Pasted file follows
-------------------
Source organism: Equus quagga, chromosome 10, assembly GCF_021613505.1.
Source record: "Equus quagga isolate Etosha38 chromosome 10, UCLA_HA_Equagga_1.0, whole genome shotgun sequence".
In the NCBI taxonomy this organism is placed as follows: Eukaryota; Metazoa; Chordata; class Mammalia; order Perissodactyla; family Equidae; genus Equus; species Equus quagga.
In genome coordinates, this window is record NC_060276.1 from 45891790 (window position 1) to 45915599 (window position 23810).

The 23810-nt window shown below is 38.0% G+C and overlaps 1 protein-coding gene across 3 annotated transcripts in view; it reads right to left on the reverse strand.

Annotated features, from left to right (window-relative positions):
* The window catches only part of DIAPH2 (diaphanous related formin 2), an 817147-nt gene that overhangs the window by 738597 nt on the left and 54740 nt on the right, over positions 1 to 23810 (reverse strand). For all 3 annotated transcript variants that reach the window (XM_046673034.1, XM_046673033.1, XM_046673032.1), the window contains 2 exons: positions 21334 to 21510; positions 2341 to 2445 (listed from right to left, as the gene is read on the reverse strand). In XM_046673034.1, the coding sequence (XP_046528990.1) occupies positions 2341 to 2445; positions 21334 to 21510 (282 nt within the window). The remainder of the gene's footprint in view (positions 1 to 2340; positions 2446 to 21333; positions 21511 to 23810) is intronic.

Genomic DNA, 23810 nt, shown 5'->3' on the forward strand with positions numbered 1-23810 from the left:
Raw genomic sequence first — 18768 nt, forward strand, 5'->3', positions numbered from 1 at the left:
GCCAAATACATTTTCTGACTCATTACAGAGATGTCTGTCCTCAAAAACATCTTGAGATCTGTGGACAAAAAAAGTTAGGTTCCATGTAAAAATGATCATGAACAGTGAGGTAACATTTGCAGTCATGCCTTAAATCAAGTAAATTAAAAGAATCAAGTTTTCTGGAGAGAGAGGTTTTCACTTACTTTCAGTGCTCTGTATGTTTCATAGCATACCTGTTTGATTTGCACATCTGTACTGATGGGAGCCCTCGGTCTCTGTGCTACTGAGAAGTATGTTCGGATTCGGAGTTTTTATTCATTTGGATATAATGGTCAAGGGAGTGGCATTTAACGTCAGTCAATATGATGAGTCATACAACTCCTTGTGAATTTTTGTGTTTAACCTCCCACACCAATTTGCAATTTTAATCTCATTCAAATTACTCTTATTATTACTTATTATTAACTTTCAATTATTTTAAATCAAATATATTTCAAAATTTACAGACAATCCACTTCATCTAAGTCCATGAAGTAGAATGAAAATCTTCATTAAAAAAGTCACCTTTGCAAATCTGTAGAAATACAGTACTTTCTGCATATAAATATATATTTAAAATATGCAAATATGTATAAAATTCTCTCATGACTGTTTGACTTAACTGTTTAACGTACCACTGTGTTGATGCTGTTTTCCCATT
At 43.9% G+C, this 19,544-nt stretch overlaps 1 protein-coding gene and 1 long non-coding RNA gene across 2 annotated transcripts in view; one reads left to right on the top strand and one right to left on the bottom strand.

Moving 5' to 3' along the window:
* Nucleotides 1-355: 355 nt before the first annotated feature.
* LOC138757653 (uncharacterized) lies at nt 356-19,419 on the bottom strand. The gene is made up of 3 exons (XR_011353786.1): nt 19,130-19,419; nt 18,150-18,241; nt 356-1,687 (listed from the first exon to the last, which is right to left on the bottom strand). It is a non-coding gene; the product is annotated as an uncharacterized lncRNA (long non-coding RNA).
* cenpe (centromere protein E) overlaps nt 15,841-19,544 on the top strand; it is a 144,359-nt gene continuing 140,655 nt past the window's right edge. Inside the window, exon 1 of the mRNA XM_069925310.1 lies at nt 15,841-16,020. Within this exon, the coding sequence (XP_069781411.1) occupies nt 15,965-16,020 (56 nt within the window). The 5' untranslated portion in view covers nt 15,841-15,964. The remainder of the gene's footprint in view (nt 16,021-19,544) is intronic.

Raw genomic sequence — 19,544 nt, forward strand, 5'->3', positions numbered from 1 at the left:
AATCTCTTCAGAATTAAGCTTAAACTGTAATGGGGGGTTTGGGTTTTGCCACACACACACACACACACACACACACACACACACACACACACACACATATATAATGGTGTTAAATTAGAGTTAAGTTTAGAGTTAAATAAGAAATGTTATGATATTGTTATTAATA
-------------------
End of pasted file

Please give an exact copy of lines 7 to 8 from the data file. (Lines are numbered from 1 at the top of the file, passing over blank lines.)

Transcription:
* The window catches only part of DIAPH2 (diaphanous related formin 2), an 817147-nt gene that overhangs the window by 738597 nt on the left and 54740 nt on the right, over positions 1 to 23810 (reverse strand). For all 3 annotated transcript variants that reach the window (XM_046673034.1, XM_046673033.1, XM_046673032.1), the window contains 2 exons: positions 21334 to 21510; positions 2341 to 2445 (listed from right to left, as the gene is read on the reverse strand). In XM_046673034.1, the coding sequence (XP_046528990.1) occupies positions 2341 to 2445; positions 21334 to 21510 (282 nt within the window). The remainder of the gene's footprint in view (positions 1 to 2340; positions 2446 to 21333; positions 21511 to 23810) is intronic.

Genomic DNA, 23810 nt, shown 5'->3' on the forward strand with positions numbered 1-23810 from the left: